|1950-51||Toronto Maple Leafs||NHL||67||21||41||62||34||11||2||11||13||4|
|1951-52||Toronto Maple Leafs||NHL||69||24||17||41||40||4||1||0||1||2|
|1952-53||Toronto Maple Leafs||NHL||36||12||11||23||16|
|1953-54||New York Rangers||NHL||57||14||18||32||15|
Art Ross Trophy (1946, 1947)
First All-Star Team Centre (1946)
Hart Memorial Trophy (1946)
Lady Byng Memorial Trophy (1943)
Second All-Star Team Centre (1947)
- Traded to Toronto by Chicago with Cy Thomas for Gus Bodnar, Bud Poile, Gaye Stewart, Ernie Dickens and Bob Goldham, November 2, 1947.
- Traded to NY Rangers by Toronto for cash, August 11, 1953.
- Officially announced retirement from NHL, November 16, 1955.
What the HHOF has to say about Max:
Known as the "Dipsy-Doodle Dandy from Delisle" because of his fancy skating and superb stickhandling, Max was the youngest of the three NHL Bentleys (the other two were Doug and Reggie). Max grew up on a farm, one of 13 children, six of whom were boys. All of the kids played sports, and at one time five of the boys played on the same hockey team, the Drumheller Miners.
Max originally had a tryout with Boston as a 16-year-old, but he looked so small the Bruins sent him packing. On his way home, he stopped off in Montreal to try out with the Habs, and there the Canadiens' manager said Max looked so sick he should see a doctor. Incredibly, the doctor told Max he had a heart condition. If he didn't go home and forget about hockey, the doctor said, Max wouldn't live a year.
Max always looked gaunt and pale, and throughout his career he was plagued by minor injuries, pains, aches, dry throat, burning eyes, upset stomach, ulcers, diabetes and kidney trouble. He was often called "a walking drug store" because of his pharmacological tendencies, and for 155 pounds he was also quite resilient.
Although the Hawks liked Max, they wanted him to develop in Kansas City, the team's farm club. At first Max balked at reporting and decided to retire at 18 years of age. But Johnny Gottselig, a former great Max admired who was the current coach in K.C., promised to look after him and make sure he got to the NHL. Max reported the next day. Just a week later, injuries forced Chicago to call a forward up from the farm and Gottselig pointed to Max. He never saw the minors again.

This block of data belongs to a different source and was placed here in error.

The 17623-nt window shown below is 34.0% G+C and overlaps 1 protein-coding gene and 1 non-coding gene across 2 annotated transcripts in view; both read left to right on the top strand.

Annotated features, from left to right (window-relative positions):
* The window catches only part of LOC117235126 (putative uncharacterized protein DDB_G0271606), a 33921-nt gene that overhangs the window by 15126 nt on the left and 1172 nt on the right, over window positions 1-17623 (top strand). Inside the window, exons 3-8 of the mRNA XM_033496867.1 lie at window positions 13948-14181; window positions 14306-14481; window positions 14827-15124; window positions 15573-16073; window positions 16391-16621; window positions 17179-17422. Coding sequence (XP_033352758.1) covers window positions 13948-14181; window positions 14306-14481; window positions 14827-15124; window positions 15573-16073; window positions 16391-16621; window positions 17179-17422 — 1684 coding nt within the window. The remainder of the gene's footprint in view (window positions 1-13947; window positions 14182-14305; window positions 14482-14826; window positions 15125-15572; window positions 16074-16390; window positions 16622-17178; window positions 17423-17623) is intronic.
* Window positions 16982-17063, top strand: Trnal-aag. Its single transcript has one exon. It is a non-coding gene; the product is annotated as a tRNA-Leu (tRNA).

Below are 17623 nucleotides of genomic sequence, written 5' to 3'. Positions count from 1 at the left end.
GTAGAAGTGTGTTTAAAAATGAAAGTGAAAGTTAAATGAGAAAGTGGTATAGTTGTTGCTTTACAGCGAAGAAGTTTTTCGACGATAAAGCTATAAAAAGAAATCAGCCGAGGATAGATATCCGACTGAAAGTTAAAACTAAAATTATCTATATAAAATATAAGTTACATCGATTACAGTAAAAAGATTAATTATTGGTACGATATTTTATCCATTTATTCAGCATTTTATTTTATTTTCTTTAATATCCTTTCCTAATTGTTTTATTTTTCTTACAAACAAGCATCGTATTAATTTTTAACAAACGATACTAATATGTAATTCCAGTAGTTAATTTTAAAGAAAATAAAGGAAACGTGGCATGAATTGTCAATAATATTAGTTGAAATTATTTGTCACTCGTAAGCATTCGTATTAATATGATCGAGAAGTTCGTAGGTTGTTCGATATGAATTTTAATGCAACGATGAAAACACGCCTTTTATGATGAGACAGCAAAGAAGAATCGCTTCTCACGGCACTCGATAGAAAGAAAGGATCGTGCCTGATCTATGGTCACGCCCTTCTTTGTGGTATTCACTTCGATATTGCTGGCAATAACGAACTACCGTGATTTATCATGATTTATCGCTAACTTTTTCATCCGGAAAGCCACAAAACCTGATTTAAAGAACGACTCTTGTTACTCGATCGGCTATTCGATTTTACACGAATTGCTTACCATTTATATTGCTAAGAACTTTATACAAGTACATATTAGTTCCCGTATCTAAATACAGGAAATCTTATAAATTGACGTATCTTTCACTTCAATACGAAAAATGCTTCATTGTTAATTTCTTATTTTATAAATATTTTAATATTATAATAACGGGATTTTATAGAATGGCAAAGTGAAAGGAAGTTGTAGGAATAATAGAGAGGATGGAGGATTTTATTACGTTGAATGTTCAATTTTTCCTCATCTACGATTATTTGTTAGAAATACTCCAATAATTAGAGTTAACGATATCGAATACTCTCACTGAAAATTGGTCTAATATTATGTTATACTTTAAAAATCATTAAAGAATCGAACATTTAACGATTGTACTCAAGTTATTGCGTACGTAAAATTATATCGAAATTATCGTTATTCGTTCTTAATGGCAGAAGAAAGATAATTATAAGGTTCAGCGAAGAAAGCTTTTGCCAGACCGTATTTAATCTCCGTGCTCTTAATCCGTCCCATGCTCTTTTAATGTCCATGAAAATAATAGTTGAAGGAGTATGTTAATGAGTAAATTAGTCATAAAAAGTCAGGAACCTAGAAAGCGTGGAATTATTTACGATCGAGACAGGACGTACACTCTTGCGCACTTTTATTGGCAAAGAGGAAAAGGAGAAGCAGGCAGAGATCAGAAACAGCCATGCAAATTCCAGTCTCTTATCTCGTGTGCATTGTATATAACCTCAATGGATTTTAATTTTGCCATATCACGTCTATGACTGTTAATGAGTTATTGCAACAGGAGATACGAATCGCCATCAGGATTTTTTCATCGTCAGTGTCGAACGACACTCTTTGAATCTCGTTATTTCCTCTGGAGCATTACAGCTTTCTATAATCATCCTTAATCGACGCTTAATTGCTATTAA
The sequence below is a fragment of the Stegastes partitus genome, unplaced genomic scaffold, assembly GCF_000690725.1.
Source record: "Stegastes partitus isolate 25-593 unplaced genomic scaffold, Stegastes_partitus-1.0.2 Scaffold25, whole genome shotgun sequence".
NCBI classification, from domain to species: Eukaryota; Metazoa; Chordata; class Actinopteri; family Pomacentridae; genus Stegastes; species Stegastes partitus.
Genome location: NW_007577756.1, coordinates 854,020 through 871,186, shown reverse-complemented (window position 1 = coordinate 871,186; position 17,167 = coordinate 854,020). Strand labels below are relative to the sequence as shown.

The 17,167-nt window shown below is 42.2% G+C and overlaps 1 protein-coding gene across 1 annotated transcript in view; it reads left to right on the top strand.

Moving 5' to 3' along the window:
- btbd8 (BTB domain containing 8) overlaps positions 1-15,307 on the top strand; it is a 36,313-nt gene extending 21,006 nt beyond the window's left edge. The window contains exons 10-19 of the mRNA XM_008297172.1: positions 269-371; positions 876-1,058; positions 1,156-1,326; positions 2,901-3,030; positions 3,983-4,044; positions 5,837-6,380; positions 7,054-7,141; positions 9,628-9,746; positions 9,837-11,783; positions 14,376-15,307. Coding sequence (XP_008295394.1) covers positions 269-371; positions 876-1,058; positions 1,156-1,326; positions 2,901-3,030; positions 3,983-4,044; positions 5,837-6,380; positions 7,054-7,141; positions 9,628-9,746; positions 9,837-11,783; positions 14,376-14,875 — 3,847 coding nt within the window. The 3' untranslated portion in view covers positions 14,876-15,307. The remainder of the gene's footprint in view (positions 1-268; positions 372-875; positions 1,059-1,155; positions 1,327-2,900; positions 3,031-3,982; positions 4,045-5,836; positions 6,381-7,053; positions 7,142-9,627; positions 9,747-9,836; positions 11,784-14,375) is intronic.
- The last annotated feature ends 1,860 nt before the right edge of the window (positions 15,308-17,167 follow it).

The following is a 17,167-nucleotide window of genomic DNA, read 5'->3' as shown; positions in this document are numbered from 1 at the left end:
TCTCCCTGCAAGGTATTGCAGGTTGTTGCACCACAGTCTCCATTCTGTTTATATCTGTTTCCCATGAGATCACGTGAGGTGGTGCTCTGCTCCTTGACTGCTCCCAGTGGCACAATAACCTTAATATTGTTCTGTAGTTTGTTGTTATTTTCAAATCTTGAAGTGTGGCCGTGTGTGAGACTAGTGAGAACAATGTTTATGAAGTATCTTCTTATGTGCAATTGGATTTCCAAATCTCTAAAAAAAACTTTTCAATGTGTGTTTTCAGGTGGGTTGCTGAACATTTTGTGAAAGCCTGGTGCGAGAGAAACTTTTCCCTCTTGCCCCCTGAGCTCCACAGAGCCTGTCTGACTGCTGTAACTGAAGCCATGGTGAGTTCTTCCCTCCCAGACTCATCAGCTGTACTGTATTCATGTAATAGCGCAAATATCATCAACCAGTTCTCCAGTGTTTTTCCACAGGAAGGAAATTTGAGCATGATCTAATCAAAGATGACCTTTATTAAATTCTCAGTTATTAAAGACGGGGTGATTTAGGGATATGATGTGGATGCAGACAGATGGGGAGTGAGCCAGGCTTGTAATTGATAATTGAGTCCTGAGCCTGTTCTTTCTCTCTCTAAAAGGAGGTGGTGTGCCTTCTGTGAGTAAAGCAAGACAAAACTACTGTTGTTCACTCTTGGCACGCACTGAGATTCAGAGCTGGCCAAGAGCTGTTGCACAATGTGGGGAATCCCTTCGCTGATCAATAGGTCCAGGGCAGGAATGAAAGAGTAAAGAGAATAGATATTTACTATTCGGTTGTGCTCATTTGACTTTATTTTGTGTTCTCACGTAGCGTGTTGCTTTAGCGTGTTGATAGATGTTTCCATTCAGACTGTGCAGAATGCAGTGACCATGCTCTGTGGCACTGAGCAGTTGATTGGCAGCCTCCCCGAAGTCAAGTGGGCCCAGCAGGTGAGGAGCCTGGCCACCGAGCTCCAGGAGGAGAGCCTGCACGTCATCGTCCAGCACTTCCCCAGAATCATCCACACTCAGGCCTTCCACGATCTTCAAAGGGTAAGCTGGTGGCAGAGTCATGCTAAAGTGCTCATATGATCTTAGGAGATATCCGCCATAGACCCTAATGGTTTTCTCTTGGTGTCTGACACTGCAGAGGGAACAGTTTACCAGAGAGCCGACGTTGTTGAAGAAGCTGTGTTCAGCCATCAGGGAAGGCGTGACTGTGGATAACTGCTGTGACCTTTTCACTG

In his first year Max played on a line with brother Doug and Mush March, but the following season the coach put Bill Thoms on the line as a policeman for the two high scorers. That was the turning point of the season, as Max finished third in the NHL's scoring race--Doug was first--and won the Lady Byng Trophy.
Max became famous for his drive to the net, his aggressive play to score and the fact that he was constantly in motion. He never stopped skating and had as many moves in his day, contemporaries would later say, as Wayne Gretzky did during his era.
Max won the 1946-47 scoring championship on the last day of the season--his second consecutive scoring title. Going into the game against New York, he was one point ahead of Rocket Richard, whose Canadiens were playing Boston. The game itself didn't matter for the Hawks, who were so far down in last place they couldn't see up at all. Max was getting reports about the Montreal game, and in the first two periods Richard had two points, and moved ahead. But in the third period, Max had an early assist to tie Richard. Then, midway through the period, he took a Mosienko pass at center and returned the favor at the blue line and cut to the net. Mosienko fed a perfect pass to the slot and Max's quick shot to the corner slid past the sprawling glove hand of Charlie Rayner. The Rocket was held off the score sheet and Max won the scoring title by one point.
While his years with his brother in Chicago were rewarding, the turning point of his career came on November 2, 1947, when he and Cy Thomas were traded to Toronto for an unprecedented five players--Bud Poile, Bob Goldham, Gaye Stewart, Gus Bodnar and Ernie Dickens. While many thought Conn Smythe was crazy to make the trade, the Leafs won the Stanley Cup three times in the next four years with Max. He assisted on the game-tying goal in game five of the 1951 finals that saw Bill Barilko score the Cup winner in overtime.
Bentley himself was at first saddened by the trade and the loss of playing with his brother. But he immediately became a star on a star team and helped the Leafs to victory, and his popularity in Chicago was never as great as it was almost instantly in Toronto. One night at the Gardens, the Leafs needed a goal. Charlie Hempstead, a racehorse owner and season ticket subscriber who sat right by the Leafs bench, petitioned Max. "Score a goal and I'll give you a horse," he proposed. Max did and Charlie obliged.
During the 1952-53 season, Max was hampered by a genuine back injury and played only 36 games before retiring. The Leafs sold his rights to the Rangers, and he was reunited briefly with brother Doug for part of the 1953-54 season in New York. When he retired, he had scored 245 goals and was second among active players only to Maurice Richard.